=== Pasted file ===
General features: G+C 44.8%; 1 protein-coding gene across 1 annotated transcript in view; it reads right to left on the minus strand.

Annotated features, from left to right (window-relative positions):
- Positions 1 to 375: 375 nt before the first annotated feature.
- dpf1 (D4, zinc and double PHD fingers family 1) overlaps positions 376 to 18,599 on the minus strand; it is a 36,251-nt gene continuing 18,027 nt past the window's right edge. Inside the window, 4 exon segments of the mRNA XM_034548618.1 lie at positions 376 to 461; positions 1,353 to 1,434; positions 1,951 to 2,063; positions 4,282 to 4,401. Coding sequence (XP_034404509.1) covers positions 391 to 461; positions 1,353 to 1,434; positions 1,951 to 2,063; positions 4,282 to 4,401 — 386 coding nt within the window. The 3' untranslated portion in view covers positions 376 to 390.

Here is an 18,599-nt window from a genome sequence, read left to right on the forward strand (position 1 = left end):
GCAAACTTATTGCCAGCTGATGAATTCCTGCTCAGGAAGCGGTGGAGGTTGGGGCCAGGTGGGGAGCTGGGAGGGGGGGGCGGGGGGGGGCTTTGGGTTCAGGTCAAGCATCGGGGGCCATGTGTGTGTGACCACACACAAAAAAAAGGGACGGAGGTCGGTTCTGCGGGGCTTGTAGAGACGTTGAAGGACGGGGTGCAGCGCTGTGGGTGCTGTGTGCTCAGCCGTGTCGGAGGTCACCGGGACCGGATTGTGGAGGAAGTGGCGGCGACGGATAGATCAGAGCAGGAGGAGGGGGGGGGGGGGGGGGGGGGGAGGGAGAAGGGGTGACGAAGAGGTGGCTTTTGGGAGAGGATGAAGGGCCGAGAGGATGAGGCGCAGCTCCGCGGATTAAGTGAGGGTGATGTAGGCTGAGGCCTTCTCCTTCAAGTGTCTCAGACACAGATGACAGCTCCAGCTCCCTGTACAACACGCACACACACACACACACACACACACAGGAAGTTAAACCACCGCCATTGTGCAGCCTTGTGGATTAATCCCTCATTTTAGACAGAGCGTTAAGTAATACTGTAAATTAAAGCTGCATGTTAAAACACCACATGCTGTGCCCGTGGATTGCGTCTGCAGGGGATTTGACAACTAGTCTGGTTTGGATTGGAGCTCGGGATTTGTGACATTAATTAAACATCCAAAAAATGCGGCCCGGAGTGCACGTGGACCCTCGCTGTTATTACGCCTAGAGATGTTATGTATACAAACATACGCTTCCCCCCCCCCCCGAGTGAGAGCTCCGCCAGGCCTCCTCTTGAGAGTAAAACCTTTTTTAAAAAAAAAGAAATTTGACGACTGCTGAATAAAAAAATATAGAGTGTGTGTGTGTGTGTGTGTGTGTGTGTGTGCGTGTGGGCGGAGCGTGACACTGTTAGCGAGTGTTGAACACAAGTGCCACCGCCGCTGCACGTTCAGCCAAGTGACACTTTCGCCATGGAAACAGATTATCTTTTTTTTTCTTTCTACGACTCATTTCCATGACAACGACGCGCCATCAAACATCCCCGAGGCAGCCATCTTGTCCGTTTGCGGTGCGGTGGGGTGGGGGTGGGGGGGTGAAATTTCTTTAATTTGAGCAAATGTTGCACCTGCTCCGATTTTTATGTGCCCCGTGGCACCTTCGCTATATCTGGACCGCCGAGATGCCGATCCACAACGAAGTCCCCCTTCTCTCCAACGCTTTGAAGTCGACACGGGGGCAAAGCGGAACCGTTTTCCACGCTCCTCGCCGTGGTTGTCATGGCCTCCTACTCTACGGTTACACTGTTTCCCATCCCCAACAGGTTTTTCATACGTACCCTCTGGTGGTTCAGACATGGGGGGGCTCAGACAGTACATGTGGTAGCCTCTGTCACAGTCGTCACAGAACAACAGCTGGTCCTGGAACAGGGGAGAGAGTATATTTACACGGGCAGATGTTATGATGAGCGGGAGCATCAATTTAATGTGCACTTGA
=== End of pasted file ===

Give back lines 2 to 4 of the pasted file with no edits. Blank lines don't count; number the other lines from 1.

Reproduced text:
Annotated features, from left to right (window-relative positions):
- Positions 1 to 375: 375 nt before the first annotated feature.
- dpf1 (D4, zinc and double PHD fingers family 1) overlaps positions 376 to 18,599 on the minus strand; it is a 36,251-nt gene continuing 18,027 nt past the window's right edge. Inside the window, 4 exon segments of the mRNA XM_034548618.1 lie at positions 376 to 461; positions 1,353 to 1,434; positions 1,951 to 2,063; positions 4,282 to 4,401. Coding sequence (XP_034404509.1) covers positions 391 to 461; positions 1,353 to 1,434; positions 1,951 to 2,063; positions 4,282 to 4,401 — 386 coding nt within the window. The 3' untranslated portion in view covers positions 376 to 390.